Home5GSteel giant Severstal taps MTS, Ericsson for private LTE at Russian mega mine

Steel giant Severstal taps MTS, Ericsson for private LTE at Russian mega mine

Steel giant Severstal has appointed Russian mobile operator MTS, working with Swedish network vendor Ericsson, to build a private LTE network at the Karelskiy Okatysh iron ore mining and processing plant. The site, in the Republic of Karelia, is one of the largest iron ore reserves in the world. The mine supplies Severstal’s steel business in Russia, as well as Tata (Corus) in the Netherlands and the UK, Lucchini in Italy, and Rautaruukki in Finland.

MTS, the largest mobile operator in Russia, has drafted in Ericsson to build the private 4G-LTE network, which will be upgradeable to 5G (“5G ready”). Ericsson will use its ‘Dedicated Network’ solution, a stripped-down cloud version of its standard core network for operators. The network will be used initially for “dispatching voice and video communication systems, positioning and video monitoring of transport and mining equipment, as well as emergency notification and operational management of the production complex”.

The network is scheduled to launch in April 2022. A second project stage will use the LTE setup to bring automation to the extraction, transportation, and processing of ore, as well as for the collection, processing, storage and visualization of data. MTS said it had worked closely with enterprises in Russia, and that interest in private LTE and 5G has peaked in the mining, energy and transport industries, as the “infrastructure basis” for digitalization and automation of critical operations in large areas and difficult terrain.

Georgy Dzhabiev, director of digital solutions at MTS, said: “A dedicated network being created for the Karelsky Okatysh plant will combine communication, monitoring and dispatching systems with the enterprise’s IT infrastructure, which will improve the efficiency of managing the fleet of transport and mining equipment at the quarry, and in the future, automate a number of production processes.”

Severstal said existing Wi-Fi networks are not good enough (inevitably) to drive a new phase of Industry 4.0. Vladimir Lyushenko, head of digital technologies in the iron ore assets department at Severstal, said: “The existing industrial Wi-Fi network in the quarries is working at the limit of its capabilities; the network does not meet the new requirements for the implementation of projects. In addition, at a mining enterprise, Wi-Fi technology loses to LTE / 5G in terms of network technical characteristics, obtaining additional services and overall investment efficiency.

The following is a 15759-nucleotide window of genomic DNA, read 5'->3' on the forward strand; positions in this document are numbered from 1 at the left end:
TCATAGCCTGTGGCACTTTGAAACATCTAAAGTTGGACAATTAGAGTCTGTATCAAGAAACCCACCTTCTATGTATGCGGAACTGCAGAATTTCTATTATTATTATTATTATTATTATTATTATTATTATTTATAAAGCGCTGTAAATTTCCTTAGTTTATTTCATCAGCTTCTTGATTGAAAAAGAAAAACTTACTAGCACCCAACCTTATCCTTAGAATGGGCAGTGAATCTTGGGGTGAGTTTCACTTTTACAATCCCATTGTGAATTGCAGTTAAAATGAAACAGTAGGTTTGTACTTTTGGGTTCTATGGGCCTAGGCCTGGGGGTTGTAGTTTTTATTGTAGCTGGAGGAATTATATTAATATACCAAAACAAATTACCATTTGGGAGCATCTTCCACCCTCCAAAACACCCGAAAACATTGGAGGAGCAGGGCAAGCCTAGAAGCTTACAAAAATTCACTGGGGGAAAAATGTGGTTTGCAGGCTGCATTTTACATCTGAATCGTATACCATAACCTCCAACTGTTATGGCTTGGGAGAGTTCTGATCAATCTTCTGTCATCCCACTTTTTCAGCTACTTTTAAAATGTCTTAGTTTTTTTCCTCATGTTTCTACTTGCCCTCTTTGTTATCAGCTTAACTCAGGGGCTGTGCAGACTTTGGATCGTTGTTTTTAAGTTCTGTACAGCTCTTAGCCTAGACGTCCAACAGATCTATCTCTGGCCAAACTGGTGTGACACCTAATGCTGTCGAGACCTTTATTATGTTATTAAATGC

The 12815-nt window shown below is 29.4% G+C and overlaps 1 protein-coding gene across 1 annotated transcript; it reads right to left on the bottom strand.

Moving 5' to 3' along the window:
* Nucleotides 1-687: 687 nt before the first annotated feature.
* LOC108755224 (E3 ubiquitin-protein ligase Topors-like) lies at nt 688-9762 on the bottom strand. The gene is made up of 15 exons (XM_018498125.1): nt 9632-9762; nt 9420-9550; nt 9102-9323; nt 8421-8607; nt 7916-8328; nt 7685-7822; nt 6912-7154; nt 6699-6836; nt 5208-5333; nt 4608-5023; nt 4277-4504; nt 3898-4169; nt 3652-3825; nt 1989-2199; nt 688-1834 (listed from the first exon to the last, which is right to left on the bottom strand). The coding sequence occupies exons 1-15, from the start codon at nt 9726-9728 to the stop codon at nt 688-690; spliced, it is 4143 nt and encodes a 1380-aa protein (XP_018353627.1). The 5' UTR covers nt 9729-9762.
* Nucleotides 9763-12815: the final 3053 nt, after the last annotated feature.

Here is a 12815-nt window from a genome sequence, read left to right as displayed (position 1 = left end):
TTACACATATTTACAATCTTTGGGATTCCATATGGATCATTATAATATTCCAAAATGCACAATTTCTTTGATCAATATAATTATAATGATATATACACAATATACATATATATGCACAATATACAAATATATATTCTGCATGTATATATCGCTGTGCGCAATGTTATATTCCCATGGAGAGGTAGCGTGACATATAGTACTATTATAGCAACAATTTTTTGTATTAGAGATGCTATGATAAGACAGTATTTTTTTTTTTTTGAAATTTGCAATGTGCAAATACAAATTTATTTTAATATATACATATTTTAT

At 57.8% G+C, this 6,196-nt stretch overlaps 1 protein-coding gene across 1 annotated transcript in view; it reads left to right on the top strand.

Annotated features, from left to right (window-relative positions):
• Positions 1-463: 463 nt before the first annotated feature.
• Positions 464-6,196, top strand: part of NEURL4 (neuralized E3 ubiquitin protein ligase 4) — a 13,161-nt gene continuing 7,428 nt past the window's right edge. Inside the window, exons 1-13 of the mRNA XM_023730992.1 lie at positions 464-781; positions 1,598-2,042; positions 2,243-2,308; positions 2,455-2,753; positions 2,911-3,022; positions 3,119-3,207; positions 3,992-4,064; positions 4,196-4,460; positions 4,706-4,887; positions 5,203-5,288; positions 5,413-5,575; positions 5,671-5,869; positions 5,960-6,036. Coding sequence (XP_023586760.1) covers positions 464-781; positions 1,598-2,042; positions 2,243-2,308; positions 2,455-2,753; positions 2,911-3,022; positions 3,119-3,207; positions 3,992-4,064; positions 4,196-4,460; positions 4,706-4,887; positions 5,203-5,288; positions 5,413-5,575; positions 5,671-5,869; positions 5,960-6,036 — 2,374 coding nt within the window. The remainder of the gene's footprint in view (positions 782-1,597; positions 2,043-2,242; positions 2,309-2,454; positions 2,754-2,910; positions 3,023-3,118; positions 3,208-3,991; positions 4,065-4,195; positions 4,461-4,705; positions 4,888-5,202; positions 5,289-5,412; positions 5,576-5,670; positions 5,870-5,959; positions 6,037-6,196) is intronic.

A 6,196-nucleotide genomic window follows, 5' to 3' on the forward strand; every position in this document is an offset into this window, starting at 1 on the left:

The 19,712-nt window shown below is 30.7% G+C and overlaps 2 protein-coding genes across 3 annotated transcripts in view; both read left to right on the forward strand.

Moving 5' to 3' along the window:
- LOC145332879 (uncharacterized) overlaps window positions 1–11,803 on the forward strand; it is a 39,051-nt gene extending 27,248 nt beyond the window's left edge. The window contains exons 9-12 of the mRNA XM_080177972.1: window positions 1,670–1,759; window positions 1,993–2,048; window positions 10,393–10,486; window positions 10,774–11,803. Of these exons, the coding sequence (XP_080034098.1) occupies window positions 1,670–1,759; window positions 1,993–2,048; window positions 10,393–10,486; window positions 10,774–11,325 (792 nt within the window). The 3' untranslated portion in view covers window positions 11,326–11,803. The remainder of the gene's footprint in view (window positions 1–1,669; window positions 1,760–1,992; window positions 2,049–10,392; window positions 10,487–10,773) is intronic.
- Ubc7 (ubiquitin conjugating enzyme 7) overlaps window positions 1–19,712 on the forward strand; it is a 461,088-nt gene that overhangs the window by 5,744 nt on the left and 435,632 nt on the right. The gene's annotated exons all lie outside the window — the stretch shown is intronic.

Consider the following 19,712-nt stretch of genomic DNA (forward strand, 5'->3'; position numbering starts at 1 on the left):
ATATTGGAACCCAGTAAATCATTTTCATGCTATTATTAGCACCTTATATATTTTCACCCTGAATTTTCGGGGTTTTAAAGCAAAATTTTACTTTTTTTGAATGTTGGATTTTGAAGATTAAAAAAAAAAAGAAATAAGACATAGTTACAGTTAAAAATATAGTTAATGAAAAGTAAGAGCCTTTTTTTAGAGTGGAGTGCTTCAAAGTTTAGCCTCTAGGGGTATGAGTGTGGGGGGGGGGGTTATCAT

“With the implementation of the LTE / 5G-ready network, we expect a significant improvement in the quality of dispatch control systems and optimization of the work of opencast transport, and as a result, an increase in production efficiency in open pits. The LTE / 5G-ready network will allow for more efficient implementation of projects in the field of industrial automation, video analytics and personnel location, as well as provide fast and secure data collection and voice transmission.”

Alexander Romanov, director of dedicated networks for Ericsson in Russia, said: “The mining sector is currently transforming into a high-tech industry that uses innovative solutions to improve operational efficiency in the ongoing pandemic, ensure people’s safety and improve environmental friendliness. Automated mine concept and mine dispatching solutions require advanced infrastructure for the most demanding scenarios, with high quality data security and efficient energy consumption. Various mobile access technologies have been tested at a global scale; dedicated LTE / 5G has proven its effectiveness and is widely used in the mining industry around the world.”

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